Marble • 8 feet long (5'-0" x 8'-2" x 2'-6") • 8,500#
60" x 98" x 30"
This sculpture is about mutual cooperation and support. The two swimmers, one male and the other female, are moving towards each other through large waves in a deep ocean storm. One hand is outstretched towards the other with the fingers almost, but not quite touching. If they can connect, they may be able to weather the storm and survive. This potential, and the effort and trust it requires, can apply to a single human relationship or the relationships between larger groups of people and nations. My hope is that anyone looking at this sculpture will consider the positive nature of offering and receiving help in this very challenging world.
The sculpture was carved over the course of four weeks in the summer of 2011, during the first annual Heykel Kolonisi (Sculpture Colony) hosted by the Komurcuoglu Marble Company in Denizli, Turkey. Mr. Nihat Komurcuoglu organized this first symposium of five sculptors fromTurkey and three from the United States. He did this following the cancellation of the Art Colony at Pamukkale University, Denizli and provided the venue, material and equipment for the completion of a number of monumental sculptures. In addition to this, Mr. Komurcuoglu provided excellent lodging, food, entertainment, excursions and travel. I know that I speak for all the artists when I say how much I enjoyed this experience and how grateful I am to Mr. Komurcuoglu.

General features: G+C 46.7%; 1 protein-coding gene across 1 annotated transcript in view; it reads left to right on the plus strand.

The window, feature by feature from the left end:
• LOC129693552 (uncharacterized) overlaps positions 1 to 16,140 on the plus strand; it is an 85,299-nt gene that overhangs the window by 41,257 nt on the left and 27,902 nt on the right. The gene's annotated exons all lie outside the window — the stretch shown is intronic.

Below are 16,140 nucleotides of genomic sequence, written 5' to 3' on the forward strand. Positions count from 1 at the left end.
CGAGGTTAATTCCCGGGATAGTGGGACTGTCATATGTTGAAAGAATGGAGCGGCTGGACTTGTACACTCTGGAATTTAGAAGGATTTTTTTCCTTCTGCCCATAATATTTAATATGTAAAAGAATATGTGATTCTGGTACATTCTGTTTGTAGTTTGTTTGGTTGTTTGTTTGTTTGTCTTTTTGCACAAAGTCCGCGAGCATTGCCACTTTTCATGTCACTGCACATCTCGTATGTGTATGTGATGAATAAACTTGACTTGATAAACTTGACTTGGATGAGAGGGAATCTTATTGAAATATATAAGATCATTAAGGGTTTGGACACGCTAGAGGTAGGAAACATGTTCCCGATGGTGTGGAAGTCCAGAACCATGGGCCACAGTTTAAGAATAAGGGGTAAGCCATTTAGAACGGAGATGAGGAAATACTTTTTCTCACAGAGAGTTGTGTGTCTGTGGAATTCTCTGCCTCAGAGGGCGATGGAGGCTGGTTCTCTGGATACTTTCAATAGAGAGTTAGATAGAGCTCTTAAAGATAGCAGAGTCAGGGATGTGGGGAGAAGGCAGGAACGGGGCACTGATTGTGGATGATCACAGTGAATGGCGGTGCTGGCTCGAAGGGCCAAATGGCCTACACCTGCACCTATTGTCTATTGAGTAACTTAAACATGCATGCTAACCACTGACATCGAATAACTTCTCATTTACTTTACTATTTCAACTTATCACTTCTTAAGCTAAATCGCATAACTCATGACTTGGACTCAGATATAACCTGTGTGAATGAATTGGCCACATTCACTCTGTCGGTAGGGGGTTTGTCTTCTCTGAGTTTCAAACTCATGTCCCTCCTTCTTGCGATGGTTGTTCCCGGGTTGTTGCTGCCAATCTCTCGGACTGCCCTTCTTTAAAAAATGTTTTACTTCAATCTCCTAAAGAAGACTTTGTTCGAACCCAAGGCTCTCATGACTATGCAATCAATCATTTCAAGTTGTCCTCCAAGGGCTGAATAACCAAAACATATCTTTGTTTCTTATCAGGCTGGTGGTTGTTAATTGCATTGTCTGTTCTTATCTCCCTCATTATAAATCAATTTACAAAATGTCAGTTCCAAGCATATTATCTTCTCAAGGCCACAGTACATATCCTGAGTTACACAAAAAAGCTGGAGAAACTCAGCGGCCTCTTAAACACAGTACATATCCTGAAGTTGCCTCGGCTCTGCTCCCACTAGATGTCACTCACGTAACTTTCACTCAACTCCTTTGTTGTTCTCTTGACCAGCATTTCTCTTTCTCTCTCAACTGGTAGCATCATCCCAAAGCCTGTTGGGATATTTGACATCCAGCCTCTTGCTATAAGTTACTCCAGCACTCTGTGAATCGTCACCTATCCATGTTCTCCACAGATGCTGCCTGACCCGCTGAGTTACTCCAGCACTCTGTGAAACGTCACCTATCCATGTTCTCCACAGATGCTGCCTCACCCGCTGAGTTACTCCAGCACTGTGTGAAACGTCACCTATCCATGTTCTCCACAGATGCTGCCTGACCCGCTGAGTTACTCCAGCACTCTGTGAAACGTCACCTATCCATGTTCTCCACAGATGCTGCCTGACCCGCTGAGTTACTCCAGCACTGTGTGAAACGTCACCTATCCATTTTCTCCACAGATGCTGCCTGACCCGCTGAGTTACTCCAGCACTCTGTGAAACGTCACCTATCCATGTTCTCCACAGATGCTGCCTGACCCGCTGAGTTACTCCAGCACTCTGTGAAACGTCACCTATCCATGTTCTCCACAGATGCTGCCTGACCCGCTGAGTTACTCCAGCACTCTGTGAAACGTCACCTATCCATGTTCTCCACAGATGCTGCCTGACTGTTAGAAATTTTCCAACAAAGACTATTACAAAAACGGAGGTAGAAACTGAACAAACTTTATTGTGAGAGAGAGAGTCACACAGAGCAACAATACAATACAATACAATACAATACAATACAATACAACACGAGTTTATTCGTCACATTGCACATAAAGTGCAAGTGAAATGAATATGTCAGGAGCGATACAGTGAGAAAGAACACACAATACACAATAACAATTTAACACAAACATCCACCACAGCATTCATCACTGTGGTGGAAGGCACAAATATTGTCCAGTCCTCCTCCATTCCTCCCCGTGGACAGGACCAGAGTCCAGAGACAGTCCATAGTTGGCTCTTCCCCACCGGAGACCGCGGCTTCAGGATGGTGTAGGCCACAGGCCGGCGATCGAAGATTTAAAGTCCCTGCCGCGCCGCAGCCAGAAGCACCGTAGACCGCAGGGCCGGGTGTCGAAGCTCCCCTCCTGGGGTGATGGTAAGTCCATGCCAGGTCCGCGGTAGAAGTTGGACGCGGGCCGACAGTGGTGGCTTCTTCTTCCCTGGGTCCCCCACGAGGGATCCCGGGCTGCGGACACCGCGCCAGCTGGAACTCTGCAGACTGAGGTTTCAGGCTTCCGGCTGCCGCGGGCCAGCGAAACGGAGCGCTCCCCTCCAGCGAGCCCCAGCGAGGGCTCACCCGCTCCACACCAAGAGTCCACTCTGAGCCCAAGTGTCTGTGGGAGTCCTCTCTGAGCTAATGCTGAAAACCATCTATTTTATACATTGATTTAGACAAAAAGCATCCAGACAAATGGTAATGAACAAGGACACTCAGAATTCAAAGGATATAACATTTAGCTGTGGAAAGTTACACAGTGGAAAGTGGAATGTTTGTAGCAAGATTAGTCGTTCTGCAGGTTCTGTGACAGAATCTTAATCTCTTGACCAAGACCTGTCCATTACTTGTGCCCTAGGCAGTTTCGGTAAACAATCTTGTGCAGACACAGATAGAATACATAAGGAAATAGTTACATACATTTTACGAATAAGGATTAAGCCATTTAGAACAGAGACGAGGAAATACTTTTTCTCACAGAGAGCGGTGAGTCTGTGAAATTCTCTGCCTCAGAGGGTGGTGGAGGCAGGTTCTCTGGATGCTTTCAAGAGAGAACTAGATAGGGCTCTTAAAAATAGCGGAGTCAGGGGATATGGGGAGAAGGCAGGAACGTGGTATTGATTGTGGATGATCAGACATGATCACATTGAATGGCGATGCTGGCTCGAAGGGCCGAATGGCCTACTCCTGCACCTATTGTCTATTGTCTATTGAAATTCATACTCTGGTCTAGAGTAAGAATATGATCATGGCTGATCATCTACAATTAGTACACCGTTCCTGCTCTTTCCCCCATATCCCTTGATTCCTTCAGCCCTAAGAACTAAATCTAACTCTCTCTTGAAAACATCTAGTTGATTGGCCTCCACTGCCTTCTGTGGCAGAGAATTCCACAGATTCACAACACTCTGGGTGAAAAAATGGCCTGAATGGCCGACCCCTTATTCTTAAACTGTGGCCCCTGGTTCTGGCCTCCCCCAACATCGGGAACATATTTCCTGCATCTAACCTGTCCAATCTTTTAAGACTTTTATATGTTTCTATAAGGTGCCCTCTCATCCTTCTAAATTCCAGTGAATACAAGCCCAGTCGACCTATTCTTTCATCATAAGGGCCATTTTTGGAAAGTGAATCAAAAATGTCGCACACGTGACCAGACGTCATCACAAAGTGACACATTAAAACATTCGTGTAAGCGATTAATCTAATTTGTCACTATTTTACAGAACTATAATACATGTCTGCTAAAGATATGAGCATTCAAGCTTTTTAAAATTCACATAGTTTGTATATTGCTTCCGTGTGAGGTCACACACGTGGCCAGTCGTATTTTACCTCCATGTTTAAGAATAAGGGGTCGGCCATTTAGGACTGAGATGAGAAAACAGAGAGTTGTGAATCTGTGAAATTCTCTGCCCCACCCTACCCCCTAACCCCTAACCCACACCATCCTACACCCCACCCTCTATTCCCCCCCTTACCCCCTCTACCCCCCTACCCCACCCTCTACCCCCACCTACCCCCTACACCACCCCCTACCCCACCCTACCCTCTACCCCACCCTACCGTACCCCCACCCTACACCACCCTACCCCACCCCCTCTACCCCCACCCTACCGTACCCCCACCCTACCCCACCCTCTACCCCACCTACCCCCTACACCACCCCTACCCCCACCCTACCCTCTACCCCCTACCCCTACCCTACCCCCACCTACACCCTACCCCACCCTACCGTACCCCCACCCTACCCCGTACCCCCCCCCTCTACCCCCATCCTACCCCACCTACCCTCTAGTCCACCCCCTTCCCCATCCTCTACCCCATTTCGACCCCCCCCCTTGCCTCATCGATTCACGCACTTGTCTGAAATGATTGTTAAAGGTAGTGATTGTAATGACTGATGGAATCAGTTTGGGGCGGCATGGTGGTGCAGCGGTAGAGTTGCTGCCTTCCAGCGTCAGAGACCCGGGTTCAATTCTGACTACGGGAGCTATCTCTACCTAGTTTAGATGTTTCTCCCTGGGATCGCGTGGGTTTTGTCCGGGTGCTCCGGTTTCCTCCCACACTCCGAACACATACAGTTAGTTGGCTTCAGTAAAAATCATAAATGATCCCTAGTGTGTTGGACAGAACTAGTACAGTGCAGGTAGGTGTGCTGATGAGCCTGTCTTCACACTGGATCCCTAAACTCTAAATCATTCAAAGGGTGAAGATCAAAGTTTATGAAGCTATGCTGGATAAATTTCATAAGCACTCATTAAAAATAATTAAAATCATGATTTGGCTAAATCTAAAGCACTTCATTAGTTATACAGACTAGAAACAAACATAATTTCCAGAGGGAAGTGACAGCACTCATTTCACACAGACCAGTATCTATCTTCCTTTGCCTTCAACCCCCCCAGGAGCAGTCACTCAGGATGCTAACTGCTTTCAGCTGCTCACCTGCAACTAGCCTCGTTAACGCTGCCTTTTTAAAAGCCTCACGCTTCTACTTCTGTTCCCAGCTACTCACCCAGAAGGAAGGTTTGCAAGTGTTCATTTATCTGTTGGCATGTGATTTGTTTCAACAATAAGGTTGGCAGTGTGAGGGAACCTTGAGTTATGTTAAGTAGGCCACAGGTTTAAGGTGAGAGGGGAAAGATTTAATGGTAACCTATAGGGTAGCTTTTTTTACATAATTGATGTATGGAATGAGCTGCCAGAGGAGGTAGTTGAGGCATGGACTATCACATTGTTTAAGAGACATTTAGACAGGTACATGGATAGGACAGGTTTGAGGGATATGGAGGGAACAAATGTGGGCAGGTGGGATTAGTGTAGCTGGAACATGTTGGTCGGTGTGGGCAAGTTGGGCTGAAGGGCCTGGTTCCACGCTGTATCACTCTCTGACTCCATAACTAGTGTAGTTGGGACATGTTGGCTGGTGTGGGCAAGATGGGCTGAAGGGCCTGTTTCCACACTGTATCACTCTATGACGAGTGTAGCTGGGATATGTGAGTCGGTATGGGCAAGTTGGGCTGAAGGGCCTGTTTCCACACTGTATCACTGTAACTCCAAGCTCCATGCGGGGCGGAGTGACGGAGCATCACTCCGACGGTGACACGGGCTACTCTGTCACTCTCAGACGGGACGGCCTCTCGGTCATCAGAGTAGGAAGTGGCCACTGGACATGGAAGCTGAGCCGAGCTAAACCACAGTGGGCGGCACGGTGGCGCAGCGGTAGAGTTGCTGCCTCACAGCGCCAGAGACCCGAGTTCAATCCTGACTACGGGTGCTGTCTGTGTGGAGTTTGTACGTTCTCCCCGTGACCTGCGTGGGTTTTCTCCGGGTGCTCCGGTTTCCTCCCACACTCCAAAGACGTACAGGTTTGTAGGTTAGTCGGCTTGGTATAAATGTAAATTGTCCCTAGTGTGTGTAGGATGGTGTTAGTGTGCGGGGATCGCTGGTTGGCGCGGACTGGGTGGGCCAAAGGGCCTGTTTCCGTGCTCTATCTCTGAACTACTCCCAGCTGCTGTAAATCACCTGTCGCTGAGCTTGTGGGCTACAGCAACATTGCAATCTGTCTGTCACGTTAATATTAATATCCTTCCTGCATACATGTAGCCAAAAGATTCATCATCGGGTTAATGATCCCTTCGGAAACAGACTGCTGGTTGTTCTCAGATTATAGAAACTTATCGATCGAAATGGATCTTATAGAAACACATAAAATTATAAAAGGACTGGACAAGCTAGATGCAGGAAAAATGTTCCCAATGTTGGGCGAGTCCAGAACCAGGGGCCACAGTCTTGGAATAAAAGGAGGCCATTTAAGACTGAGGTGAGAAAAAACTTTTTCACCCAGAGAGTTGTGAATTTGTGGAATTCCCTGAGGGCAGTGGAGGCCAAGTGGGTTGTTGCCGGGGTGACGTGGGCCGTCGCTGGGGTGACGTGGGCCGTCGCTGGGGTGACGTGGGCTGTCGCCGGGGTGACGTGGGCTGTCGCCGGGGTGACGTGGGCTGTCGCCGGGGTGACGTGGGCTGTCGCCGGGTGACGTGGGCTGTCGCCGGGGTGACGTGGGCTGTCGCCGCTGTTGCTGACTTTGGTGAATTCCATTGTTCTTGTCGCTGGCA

I designed the sculpture and then carved it in collaboration with my partner, sculptor Sherry Tipton and with the help of artist Gizem Karacaoglu, from Istanbul. The large white marble block is from a quarry in Usak, Turkey and the two, travertine pedestal blocks are from the Komurcuoglu Marble quarry.